Isaac Asimov's Foundation Trilogy is one of the high-water marks of science fiction. It is the monumental story of a Galactic Empire in decline, and the secret society of scientists who seek to shorten the inevitable Dark Age with the science of psychohistory. Now, with the permission -- and blessing -- of the Asimov estate, the epic saga continues.Fate -- and a cruel Emperor's arbitrary power -- have thrust Hari Seldon into the First Ministership of the Empire against his will.
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February 09, 2004
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Excerpt from Foundation's Fear by Gregory Benford
He had made enough enemies to acquire a nickname, Hari Seldon mused, and not enough friends to hear what it was.
He could feel the truth of that in the murmuring energy in the crowds. Uneasily he walked from his apartment to his office across the broad squares of Streeling University. "They don't like me," he said.
Dors Vanabili matched his stride easily, studying the massed faces. "I do not sense any danger."
"Don't worry your pretty head about assassination attempts--at least, not right away."
"My, you're in a fine mood today."
"I hate this security screen. Who wouldn't?"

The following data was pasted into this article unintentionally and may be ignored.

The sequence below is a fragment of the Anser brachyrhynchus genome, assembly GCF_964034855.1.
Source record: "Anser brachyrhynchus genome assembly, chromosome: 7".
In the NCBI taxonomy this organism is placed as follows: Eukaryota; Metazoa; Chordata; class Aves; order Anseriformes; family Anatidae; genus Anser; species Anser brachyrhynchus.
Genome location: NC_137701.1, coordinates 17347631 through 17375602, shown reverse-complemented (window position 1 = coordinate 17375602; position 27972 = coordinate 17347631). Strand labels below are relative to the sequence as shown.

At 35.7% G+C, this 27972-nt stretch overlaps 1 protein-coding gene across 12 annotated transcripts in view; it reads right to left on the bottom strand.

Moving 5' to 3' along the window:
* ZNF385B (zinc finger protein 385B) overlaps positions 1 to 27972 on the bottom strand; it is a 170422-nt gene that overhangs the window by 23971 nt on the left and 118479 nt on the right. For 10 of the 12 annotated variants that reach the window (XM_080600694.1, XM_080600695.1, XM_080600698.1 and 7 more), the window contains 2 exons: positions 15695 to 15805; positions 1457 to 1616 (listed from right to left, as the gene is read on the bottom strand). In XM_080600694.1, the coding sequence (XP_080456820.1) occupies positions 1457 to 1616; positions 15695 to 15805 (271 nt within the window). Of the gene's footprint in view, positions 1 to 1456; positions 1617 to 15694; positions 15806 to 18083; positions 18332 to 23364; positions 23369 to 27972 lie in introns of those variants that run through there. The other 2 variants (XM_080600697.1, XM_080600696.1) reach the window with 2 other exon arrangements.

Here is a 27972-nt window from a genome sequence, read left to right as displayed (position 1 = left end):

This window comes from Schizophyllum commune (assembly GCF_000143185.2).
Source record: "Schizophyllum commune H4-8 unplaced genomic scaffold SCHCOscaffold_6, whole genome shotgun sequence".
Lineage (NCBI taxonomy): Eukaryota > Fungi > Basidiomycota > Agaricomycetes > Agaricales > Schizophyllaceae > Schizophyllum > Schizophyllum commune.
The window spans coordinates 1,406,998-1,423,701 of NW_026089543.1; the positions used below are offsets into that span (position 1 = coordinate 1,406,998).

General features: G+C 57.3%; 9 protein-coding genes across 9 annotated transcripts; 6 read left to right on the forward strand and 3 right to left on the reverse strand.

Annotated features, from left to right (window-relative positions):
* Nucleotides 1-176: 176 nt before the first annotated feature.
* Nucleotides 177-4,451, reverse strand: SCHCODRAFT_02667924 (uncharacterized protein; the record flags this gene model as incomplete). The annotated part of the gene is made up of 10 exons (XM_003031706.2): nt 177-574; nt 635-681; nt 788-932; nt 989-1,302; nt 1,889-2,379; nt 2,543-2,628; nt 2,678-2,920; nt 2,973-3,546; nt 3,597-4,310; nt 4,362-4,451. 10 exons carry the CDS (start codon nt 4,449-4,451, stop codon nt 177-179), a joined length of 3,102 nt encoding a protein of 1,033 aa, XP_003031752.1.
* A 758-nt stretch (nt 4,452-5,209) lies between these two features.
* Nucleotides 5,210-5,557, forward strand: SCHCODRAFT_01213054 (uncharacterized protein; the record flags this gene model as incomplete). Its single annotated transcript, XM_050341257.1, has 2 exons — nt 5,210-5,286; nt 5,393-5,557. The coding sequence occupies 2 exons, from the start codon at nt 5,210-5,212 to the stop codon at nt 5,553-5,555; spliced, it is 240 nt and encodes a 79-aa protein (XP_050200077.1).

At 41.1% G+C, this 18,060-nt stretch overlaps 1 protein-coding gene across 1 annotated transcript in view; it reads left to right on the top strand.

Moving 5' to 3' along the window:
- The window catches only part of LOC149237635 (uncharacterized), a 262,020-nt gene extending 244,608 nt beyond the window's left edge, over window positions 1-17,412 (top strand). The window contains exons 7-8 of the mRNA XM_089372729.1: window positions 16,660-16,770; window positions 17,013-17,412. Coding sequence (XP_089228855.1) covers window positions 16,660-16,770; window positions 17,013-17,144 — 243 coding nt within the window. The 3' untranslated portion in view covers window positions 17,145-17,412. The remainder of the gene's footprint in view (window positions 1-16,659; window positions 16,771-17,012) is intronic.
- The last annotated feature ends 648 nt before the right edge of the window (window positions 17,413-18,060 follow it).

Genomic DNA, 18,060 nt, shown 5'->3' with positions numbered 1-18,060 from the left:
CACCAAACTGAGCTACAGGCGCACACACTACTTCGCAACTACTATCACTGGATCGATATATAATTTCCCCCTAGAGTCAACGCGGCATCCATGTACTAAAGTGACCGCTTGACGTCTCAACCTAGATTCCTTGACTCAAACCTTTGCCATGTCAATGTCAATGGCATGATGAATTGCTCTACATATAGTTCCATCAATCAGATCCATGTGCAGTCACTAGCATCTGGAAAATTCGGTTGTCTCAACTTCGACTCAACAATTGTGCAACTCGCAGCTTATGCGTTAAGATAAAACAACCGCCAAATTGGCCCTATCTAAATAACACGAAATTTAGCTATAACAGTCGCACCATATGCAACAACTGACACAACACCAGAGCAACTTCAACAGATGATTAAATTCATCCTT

The Imperial Specials had farmed out in what their captain termed "an engaging perimeter" around Hati and Dors. Some carried flash-screen projectors, capable of warding off a full heavy-weapons assault. Others looked equally dangerous bare-handed.
Their scarlet-and-blue uniforms made it easy tosee where the crowd was impinging on the moving security boundary as Hari walked slowly across the main campus square. Where the crowd was thickest, the bright uniforms simply hulled their way through. The entire spectacle made him acutely uncomfortable. Specials were not noted for their diplomacy and this was, after all, a quiet place of learning. Or had been.
Dors clasped his hand in reassurance. "A First Minister can't simply walk around without--"
"I'm not First Minister!"
"The Emperor has designated you, and that's enough for this crowd."
"The High Council hasn't acted. Until they do--"
"Your friendswill assume the best," she said mildly.
"These are my friends?" Hari eyed the crowd suspiciously.
So they were. One called, "Hail the Prof Minister!" and others laughed.
"Is that my nickname now?"
"Well, it's not a bad one."
"Why do they flock so?"